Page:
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Good Reasons For Getting Renters Insurance Coverage
By Mike Heuer


Many people think they don’t need renters insurance due to not having many things to insure. Yet, a large amount of people who have renters insurance wind up filing a claim at some point. And since the economic downturn began in 2007, the percentage of U.S. households living in rental properties has gone up to more than 35 percent. In some cities, the percentages of people renting their homes are much greater than those who own them with nearly 70 percent of households occupying rental homes.

Deciding to purchase renters insurance requires assessing family needs and assets as well as the likelihood of being forced to move due to some sort of emergency or otherwise suffering some type of loss that might be covered by a renters insurance plan. Affordability is the first consideration.

With renters insurance plans typically costing between $10 per month and $20 per month, most people can afford the policies. If the potential policyholder also owns a vehicle, the property and casualty insurer underwriting the auto insurance plan also likely provides insurance coverage for renters or is partnered with an insurance company that does. Bundling policies can save up to 25 percent not only on the cost of renters insurance but also the cost of auto insurance.

Once affordability is established, conducting an inventory of belongings kept in the rental unit will help determine if the cost is justified. In most cases, it is justified when factoring in the value of furnishings, audio and video equipment, tableware, jewelry, artwork, sports and hobby equipment and other things people commonly keep in their rented homes but often fail to consider when assessing the value of the things they own. Conducting an inventory of owned items can help determine if less than $20 per month for renters insurance is a sensible cost.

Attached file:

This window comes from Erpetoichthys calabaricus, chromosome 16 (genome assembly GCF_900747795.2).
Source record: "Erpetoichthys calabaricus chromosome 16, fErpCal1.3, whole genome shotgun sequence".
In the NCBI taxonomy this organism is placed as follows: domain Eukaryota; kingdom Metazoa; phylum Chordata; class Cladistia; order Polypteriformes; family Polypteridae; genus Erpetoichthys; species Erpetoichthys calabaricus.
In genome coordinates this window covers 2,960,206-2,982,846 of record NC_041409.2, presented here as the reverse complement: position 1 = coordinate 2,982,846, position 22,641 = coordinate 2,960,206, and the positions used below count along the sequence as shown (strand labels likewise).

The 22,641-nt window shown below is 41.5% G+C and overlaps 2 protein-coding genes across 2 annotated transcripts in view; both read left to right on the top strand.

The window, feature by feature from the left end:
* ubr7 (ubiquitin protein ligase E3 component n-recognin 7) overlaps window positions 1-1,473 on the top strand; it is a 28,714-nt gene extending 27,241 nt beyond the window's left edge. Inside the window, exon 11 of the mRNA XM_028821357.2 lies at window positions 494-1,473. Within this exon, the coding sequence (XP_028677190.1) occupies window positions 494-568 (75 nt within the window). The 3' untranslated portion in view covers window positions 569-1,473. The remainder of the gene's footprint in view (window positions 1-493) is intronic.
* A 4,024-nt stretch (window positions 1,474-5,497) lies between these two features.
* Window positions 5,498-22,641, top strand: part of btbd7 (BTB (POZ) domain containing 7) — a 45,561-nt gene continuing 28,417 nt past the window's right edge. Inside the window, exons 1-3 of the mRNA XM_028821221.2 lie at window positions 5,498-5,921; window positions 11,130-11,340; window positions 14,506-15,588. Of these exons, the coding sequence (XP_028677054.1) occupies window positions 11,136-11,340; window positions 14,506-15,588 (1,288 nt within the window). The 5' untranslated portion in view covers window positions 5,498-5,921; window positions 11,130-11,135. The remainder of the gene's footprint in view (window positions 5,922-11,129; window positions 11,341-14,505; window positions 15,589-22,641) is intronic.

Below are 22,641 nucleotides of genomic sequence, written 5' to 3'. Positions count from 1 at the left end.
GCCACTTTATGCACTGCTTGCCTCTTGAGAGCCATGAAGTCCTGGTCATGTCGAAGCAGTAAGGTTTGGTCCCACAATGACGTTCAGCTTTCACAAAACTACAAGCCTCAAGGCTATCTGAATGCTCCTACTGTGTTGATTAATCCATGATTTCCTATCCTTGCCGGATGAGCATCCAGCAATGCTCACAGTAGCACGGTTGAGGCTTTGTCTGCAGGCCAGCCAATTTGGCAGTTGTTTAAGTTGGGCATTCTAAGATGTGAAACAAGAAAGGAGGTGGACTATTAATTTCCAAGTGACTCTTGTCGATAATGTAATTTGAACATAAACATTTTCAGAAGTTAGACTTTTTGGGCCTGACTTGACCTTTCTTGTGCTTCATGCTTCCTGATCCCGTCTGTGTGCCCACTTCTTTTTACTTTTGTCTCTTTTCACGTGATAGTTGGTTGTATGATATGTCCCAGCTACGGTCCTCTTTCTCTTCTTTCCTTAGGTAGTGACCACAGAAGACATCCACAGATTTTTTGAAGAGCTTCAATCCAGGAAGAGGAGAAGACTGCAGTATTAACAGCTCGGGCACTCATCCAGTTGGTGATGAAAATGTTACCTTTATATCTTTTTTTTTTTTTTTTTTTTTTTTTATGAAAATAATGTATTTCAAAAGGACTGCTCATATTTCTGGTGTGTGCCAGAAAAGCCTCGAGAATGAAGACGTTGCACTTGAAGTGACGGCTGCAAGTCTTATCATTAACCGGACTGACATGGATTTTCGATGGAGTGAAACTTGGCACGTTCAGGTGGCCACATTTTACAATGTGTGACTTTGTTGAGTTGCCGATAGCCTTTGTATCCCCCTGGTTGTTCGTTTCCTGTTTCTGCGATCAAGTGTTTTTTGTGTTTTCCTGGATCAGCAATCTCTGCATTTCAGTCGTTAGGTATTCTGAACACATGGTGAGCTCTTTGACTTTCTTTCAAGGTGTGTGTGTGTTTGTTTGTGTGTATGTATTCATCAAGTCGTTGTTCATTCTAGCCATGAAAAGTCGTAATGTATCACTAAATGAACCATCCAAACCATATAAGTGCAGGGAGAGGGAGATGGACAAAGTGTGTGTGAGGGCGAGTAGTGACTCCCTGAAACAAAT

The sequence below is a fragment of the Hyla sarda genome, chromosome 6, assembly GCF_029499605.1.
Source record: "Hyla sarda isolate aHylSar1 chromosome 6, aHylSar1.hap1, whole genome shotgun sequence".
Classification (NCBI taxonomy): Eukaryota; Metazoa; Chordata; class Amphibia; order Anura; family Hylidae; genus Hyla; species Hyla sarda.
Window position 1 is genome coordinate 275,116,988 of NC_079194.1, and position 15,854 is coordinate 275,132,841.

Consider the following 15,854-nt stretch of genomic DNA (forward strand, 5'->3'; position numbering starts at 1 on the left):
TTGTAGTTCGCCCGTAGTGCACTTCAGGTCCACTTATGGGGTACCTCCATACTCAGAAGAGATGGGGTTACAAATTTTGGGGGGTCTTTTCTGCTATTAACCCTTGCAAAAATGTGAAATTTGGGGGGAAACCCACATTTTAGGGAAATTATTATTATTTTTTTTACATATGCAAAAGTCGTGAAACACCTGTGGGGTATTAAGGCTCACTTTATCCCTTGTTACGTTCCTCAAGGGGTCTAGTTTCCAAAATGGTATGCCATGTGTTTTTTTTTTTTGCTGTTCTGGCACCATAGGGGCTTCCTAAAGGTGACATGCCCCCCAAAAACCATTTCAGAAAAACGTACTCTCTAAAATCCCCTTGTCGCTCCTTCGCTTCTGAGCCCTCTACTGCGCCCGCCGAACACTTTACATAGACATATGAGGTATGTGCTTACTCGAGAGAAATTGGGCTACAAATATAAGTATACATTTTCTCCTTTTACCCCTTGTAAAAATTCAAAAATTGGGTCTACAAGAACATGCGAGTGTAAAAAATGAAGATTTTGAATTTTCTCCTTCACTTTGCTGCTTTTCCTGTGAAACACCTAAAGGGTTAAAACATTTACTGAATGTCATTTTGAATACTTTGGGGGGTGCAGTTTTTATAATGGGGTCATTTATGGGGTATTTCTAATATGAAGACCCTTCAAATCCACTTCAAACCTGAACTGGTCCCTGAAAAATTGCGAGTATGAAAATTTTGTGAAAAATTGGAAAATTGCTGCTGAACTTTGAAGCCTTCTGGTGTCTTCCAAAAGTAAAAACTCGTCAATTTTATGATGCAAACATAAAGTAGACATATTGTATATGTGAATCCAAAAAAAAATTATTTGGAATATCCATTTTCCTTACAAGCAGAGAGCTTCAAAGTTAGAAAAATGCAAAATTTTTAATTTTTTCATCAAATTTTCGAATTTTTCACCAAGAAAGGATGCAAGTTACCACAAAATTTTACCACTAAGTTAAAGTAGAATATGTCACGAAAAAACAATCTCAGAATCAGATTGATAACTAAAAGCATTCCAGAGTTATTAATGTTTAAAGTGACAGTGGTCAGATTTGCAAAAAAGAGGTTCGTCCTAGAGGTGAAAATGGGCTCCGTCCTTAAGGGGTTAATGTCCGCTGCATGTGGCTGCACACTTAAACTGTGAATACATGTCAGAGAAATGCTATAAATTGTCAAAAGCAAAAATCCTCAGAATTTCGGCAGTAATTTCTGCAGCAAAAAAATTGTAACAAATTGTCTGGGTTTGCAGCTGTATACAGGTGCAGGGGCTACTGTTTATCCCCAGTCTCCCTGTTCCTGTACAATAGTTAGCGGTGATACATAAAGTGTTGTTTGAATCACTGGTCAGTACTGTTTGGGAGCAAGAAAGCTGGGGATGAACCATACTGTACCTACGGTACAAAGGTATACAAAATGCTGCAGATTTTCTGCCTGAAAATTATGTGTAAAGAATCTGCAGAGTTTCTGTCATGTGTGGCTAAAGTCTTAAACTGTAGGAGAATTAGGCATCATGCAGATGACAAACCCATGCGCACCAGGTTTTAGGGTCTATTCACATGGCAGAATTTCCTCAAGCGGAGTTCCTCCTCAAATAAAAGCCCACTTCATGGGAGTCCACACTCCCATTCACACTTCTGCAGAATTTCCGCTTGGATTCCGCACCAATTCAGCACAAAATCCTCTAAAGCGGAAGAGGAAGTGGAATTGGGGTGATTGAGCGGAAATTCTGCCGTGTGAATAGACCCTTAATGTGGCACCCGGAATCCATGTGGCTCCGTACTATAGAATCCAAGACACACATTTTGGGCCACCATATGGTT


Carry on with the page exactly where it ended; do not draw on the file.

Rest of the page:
Potential liability also is another important consideration, especially if there are children in the household. If a family lives in a rented home and has other children over to visit and play with their children, nearly anything could happen. Children might get injured while playing, possibly get into a fight or wind up breaking the property of another’s, and the renter could be held liable for any financial losses as a result.

Even if no children are present, an in-home accident might cause damage to the rental unit, and the landlord might hold the renter liable. A renters insurance plan could the costs of such damages.

So when considering whether or not to get a renters insurance plan, it helps to assess the value of belongings, potential liability and affordability of renters insurance when deciding whether or not to purchase renters insurance coverage.

Mike Heuer is a former insurance producer in Nevada with expertise in Property & Casualty and Life and Health insurance. He also is a former newspaper reporter with 20 years’ experience in print media.